WASHINGTON (November 13, 2018) -- Georgetown University Medical Center (GUMC) will present Nora Volkow, MD, director of the National Institute on Drug Abuse, a part of the National Institutes of Health, with its highest honor, the Cura Personalis Award, at a ceremony on Tuesday, Nov. 13 at 4:00 p.m.
"The tradition of bestowing of the Cura Personalis Award is a highlight of our annual GUMC Convocation as we recognize a health professional who has made outstanding contributions to human health guided by compassion and service," says Edward B. Healton, MD, MPH, Executive Vice President for Health Sciences at Georgetown University.
The Catholic, Jesuit principle of cura personalis means care of the whole person. It suggests individualized attention to the needs of others, distinct respect for unique circumstances and concerns, and an appropriate appreciation for singular gifts and insights.
"This is our founding principle and one that has been embraced by Dr. Volkow-demonstrated through her professional role as an institute director and through her addiction research," Healton adds.
For more than 15 years, Volkow has led the NIDA's research effort to address the health aspects of drug abuse and addiction. Volkow's own work has been instrumental in demonstrating that drug addiction is a disease of the human brain. As a research psychiatrist and scientist, Volkow pioneered the use of brain imaging to investigate the toxic effects and addictive properties of abusable drugs. Her studies have documented changes in the dopamine system affecting, among others, the functions of frontal brain regions involved with motivation, drive, and pleasure in addiction. She has also made important contributions to the neurobiology of obesity, ADHD, and aging.
Volkow earned her medical degree from the National University of Mexico in Mexico City. Her completed her psychiatric residency with distinction at New York University. Before assuming her responsibilities at NIDA, she spent most of her professional career at the Department of Energy's Brookhaven National Laboratory in New York, where she held several leadership positions including Director of Nuclear Medicine, Chairman of the Medical Department, and Associate Director for Life Sciences. In addition, Volkow was a Professor in the Department of Psychiatry and Associate Dean of the Medical School at the State University of New York-Stony Brook.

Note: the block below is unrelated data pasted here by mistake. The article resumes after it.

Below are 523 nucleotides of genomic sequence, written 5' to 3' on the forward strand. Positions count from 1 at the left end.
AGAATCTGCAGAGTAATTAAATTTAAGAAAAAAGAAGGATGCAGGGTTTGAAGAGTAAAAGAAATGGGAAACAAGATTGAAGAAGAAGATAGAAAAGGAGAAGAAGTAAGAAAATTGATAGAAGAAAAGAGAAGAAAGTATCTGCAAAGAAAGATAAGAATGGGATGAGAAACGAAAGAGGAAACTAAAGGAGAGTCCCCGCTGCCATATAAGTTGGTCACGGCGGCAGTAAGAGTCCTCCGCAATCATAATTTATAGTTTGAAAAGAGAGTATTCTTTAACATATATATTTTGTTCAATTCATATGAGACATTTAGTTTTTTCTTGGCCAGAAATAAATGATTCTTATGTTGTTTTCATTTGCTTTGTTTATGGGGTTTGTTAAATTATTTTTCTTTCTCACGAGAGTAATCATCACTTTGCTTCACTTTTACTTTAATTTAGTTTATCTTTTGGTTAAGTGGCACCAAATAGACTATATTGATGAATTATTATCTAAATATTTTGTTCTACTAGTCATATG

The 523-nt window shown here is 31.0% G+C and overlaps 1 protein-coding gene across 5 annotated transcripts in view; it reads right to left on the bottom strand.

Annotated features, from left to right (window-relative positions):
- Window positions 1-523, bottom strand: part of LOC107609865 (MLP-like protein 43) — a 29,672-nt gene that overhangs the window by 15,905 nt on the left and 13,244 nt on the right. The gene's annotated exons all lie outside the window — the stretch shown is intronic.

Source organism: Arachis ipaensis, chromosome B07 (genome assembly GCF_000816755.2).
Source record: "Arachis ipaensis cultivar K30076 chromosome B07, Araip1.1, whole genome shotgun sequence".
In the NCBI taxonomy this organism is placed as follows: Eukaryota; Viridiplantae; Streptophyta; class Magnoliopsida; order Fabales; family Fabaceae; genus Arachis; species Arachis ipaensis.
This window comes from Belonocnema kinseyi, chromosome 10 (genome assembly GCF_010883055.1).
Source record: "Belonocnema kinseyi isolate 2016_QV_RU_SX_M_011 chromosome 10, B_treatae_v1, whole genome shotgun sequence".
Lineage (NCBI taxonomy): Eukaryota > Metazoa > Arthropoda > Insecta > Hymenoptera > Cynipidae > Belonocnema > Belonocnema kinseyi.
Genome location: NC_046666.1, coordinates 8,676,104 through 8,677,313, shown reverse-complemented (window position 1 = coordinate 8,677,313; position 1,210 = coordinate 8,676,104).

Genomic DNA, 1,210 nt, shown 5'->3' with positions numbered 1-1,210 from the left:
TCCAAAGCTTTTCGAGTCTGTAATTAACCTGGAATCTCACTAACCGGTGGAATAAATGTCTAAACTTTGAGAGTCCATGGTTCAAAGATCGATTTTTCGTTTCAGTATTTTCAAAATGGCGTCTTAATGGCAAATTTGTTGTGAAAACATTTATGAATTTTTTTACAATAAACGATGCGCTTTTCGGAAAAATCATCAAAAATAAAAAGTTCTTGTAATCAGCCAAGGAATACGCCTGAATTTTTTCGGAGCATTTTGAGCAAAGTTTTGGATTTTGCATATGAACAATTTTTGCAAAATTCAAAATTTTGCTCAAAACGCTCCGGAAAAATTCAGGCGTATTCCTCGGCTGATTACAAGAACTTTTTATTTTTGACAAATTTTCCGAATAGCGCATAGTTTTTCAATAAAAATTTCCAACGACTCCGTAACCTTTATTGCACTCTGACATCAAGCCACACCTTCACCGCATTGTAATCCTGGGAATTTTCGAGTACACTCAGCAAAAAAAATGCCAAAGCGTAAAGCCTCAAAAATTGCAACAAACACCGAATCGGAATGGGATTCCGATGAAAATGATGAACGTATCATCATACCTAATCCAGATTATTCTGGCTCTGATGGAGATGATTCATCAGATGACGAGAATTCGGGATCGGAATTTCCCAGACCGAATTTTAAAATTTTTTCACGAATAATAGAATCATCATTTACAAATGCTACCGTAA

Volkow is a member of the National Academy of Sciences. She has received the International Prize from the French Institute of Health and Medical Research for her pioneering work in brain imaging and addiction science, and was awarded the Carnegie Prize in Mind and Brain Sciences from Carnegie Mellon University.
Volkow will receive the Cura Personalis medal during the 11th Annual GUMC Convocation on Tuesday, Nov. 13th during the awards ceremony which begins at 4:00 p.m. Earlier in the day, beginning at 10:00 a.m., Volkow will join the Convocation Colloquium to explore issues of addiction and the opioid crisis.
Both activities are held in the Research Building auditorium on the GUMC campus.
About Georgetown University Medical Center
Georgetown University Medical Center (GUMC) is an internationally recognized academic medical center with a three-part mission of research, teaching and patient care (through MedStar Health). GUMC's mission is carried out with a strong emphasis on public service and a dedication to the Catholic, Jesuit principle of cura personalis -- or "care of the whole person." The Medical Center includes the School of Medicine and the School of Nursing & Health Studies, both nationally ranked; Georgetown Lombardi Comprehensive Cancer Center, designated as a comprehensive cancer center by the National Cancer Institute; and the Biomedical Graduate Research Organization, which accounts for the majority of externally funded research at GUMC including a Clinical and Translational Science Award from the National Institutes of Health. Connect with GUMC on Facebook (Facebook.com/GUMCUpdate), Twitter (@gumedcenter) and Instagram (@GeorgetownMedicine).